CP photo by Charlie Deitch
Leon Ford arrives for his civil trial on Sept. 26.
At 19 years old, Leon Ford
was stopped by police for a traffic violation in Highland Park on Nov.11, 2012. The encounter escalated when — even after presenting officers Andrew Miller and Michael Kosko with his license and registration — police believed Ford was not who he claimed to be and was instead a man who was wanted by police with a similar name, Lamont Ford. The officers called for backup and Detective David Derbish arrived on the scene to determine Ford’s identity.
Confused and afraid, Ford remained seated in his car after the officers asked him to step out. Miller tried to forcibly remove Ford from the car. Derbish entered the passenger side of the car and claims he thought he saw a bulge indicating that Ford was carrying a weapon. Derbish then shot Ford, who was unarmed, five times in the chest at close range after the car started to move.
“With the presence of three police officers insisting that Ford was not who he really was, we could understand why such an encounter might cause a young 19-year-old to be fearful,” Tim Stevens, chairman and CEO of the Black Political Empowerment Project, said at a press conference on Monday. “Particularly in the light of the many negative encounters between young black males and white police officers which have been televised so frequently over the recent years, both locally and nationally.”
Now 24 years old and paraplegic due to injuries he sustained from the gunshots, Ford appeared in court last month to testify in front of the jury in his civil lawsuit against Miller and Derbish. The jury cleared Miller — who was charged with assault and battery for attempting to pull Ford from the vehicle — but deadlocked on the charges of excessive force against Derbish for shooting Ford five times. Derbish is to be retried in 2018. The officers have not faced any criminal charges.
Stevens addressed the results of the trial at the Monday press conference. “It is time that we put this very unfortunate incident that occurred now five years ago behind us,” said Stevens. “We ask that there be an immediate assessment of whatever offer has been made to Leon Ford, and that a new offer be made that can indeed bring this matter to a positive conclusion.” Stevens indicated that B-PEP believes that a fair settlement would allow Ford and others affected by the incident to move on and avoid further drawing out the costly process by retrying Derbish next year.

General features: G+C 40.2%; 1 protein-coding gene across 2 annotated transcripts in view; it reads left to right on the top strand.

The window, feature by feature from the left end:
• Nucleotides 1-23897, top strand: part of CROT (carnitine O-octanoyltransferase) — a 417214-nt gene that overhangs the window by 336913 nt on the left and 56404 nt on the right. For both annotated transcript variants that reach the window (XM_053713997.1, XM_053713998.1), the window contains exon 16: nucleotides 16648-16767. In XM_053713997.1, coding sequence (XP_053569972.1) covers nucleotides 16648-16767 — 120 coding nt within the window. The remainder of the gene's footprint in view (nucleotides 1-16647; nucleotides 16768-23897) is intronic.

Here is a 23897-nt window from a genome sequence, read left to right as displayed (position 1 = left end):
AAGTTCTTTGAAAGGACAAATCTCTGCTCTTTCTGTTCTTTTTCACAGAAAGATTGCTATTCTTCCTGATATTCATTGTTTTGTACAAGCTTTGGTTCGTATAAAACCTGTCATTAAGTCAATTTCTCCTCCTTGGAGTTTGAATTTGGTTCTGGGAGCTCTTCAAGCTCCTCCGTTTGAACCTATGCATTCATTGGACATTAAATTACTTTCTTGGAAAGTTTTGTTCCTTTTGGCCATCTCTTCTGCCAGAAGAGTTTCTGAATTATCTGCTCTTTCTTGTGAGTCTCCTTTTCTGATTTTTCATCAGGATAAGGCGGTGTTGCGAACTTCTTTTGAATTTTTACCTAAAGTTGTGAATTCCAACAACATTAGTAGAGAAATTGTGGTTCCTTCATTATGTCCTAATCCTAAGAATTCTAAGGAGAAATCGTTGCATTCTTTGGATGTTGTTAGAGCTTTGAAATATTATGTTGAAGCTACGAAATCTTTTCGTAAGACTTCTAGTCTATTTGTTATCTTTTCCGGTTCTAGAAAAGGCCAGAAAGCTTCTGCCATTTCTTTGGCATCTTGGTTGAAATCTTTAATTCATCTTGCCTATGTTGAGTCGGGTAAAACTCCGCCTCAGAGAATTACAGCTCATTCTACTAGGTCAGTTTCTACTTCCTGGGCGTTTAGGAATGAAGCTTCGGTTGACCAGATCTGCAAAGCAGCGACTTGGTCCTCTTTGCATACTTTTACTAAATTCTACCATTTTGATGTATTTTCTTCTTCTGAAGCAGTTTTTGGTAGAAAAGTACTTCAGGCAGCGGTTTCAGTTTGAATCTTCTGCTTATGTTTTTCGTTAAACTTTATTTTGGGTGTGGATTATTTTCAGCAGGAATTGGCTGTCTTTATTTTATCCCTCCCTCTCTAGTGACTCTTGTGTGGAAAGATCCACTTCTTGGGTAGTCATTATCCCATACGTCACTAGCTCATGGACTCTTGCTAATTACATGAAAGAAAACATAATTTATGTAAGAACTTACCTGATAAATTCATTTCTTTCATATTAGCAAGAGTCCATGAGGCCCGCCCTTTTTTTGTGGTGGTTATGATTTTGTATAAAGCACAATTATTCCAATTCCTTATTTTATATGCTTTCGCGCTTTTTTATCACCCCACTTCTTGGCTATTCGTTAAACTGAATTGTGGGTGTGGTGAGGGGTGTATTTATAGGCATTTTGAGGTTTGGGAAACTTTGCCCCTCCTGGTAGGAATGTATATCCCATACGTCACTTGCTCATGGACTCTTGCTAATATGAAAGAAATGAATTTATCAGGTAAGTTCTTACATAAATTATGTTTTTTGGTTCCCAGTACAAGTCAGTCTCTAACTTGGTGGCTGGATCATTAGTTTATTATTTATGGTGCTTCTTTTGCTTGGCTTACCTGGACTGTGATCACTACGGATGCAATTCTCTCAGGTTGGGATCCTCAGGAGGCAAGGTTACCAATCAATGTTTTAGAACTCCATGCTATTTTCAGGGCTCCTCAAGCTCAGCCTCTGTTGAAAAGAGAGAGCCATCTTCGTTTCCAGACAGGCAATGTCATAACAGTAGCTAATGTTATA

Following the trial, Pittsburgh Mayor Bill Peduto issued a statement saying, “Nothing, including this suit, could ever erase the tragic circumstances Mr. Ford, the officers and their families have been through the past five years. Obviously, it has caused great concern among the greater Pittsburgh community as well.”
On his Facebook page, Ford was critical of the mayor’s statement and responded saying:
“Tragic circumstances for Mr. Ford, the officers, and their families??? Is the Mayor aware that both of these officers were promoted to detectives while a federal civil rights case was pending against them? Being rewarded for misconduct must be considered tragic circumstances. This is unacceptable, but I am not surprised.
“Time tends to show ones true character. He dares to put my trauma and theirs in the same sentence. I'm sure his team could've come up with something more thoughtful. However, this subtle disrespect shows the disregard for my pain, trauma, and life — similar to the action I survived!
"Nonetheless, I won't waiver. My head will remain held high as I continue to battle for what I believe in. I will keep hope alive and continue onward.”
Both Stevens and Richard Stewart Jr., the president of the Pittsburgh NAACP who spent 30 years in law enforcement, agreed that they’ve seen significant progress in the Pittsburgh Bureau of Police in recent years and indicated that they will continue talking to law enforcement and officials about additional training for officers. “What they have in place right now — they’re going forward. Pittsburgh possibly might be the model for other cities across the United States with what the chief has in place now,” Stewart said.
“There has been significant improvements in community-police relations in Pittsburgh,” Stevens said. “It is important that we build on the progress we have seen in our city.”